The health care and higher education 403(b) markets now represent two-thirds of the total 403(b) market, according to a new study.
LIMRA discloses this finding in a research report, “Exploring 403(b) Plan Practices and Trends: Healthcare and Higher Education.” The study examines the two largest ERISA 403(b) market segments, health care and higher education, to understand the similarities and differences between the segments and how they compare with 401(k) plans.
The report shows that the health care and higher education 403(b) markets now represent $485 billion, or 67 percent of the total 403(b) market. The larger segment of the two, higher education, accounts for $320 billion in assets, or 44 percent market-share. Health care’s share totals $165 billion, or 23 percent.
“As plans in these segments become more similar to their 401(k) counterparts, they become an attractive market beyond the traditional not-for-profit retirement plan providers,” says Alison Salka, corporate vice president and director of LIMRA Retirement Research. “But our research reveals that each 403(b) segment has different characteristics that influence the services they value and need.
“Companies looking to enter this market need to understand the trends, needs and perspectives of these segments as they look to win a share of this market,” she adds. The study observes differences among the two 403(b) segments. For example, higher education plans have higher average participation rates (82 percent versus 65 percent in health care) and are more likely to offer a match (82 percent versus 72 percent). In addition, higher education plans are more likely to use multiple providers (17 percent versus 5 percent for health care).
Health care plans are more likely to offer a defined benefit (DB) plan than their counterparts in higher education. Both market segments are equally likely to offer automatic enrollment, but health care plans are more likely to use automatic deferral escalation (26 percent versus 14 percent for higher education), the report states.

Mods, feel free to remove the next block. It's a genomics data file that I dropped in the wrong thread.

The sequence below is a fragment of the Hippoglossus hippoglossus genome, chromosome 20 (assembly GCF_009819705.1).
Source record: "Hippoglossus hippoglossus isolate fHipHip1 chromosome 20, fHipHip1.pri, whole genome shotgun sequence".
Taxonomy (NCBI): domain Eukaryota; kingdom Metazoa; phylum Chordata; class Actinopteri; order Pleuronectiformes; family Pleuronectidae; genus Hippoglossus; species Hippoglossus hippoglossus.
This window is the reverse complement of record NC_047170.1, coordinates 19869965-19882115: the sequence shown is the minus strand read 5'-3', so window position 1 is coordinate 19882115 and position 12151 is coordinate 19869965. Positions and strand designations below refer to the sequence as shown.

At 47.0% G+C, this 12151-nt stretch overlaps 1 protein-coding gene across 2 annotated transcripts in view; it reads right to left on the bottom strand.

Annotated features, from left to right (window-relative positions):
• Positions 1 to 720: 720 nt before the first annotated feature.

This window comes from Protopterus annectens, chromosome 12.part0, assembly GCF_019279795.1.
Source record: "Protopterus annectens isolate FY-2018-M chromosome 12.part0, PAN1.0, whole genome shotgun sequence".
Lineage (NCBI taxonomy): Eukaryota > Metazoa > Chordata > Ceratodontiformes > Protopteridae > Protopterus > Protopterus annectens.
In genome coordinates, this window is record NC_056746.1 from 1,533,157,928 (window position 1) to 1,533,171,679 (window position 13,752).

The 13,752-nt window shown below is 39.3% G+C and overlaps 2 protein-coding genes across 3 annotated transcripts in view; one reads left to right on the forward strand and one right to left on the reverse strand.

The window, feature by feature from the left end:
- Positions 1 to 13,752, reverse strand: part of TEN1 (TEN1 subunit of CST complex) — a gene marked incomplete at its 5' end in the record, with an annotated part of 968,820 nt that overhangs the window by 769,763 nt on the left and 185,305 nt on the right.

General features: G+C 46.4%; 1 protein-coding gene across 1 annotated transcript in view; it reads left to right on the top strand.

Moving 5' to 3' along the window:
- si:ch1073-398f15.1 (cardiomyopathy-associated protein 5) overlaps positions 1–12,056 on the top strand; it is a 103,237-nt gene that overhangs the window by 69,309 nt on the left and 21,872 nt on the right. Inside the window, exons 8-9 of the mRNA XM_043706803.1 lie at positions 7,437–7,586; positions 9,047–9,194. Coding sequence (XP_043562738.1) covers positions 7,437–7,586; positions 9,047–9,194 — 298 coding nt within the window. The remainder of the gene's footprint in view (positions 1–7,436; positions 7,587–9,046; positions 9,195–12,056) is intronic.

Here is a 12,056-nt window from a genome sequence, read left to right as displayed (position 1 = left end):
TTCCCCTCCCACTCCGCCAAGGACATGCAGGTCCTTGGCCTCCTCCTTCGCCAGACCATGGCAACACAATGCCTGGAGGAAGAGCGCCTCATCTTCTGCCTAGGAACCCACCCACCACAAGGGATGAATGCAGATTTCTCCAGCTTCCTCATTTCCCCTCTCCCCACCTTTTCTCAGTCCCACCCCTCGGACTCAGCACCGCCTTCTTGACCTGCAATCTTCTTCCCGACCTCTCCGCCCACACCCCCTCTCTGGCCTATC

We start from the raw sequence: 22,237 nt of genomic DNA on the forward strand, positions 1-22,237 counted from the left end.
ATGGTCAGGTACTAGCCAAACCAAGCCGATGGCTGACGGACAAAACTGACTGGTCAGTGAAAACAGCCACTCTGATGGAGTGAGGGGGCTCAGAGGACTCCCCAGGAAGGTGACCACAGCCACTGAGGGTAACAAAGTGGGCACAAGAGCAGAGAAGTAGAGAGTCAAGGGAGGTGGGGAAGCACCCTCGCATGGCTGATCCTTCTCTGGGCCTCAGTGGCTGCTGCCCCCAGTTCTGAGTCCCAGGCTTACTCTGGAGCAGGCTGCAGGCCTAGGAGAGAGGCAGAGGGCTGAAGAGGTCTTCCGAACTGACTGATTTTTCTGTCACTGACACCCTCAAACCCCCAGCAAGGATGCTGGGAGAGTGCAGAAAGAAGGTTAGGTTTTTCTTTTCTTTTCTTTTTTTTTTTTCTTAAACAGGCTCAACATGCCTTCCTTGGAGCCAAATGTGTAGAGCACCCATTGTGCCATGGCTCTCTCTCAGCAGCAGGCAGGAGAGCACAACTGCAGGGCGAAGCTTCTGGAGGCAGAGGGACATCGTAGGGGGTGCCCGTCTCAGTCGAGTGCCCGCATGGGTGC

Half of health care firms and one-third of education firms use an advisor or consultant, the report adds. Plans that work with advisors are more likely to believe they have met plan challenges, such as fiduciary responsibility, managing fees and expenses, and understanding changing regulation and legislation.
The study observed a distinction between the objectives of 403(b) plan sponsors compared with 401(k) plan sponsors. In the survey, 403(b) plan sponsors were more likely to say the primary objective of their plan is to help employees save enough to retire (86 percent). By contrast, about half of 401(k) plan sponsors reported that the primary objective of their plan is to offer a competitive benefit to attract and retain talent.
“We learned that 403(b) plan sponsors are likely to exhibit more paternalistic attitudes than sponsors of 401(k) plans,” says Salka. “Companies will be more successful communicating with potential plan sponsors if they recognize their primary purpose for offering a defined contribution plan.”
Representing the balance of the 403(b) market is the K-12 sector, which accounts for $125 billion, or 17 percent of the total; and a mix of other organizations, totaling $115 billion, or 16 percent share of the market.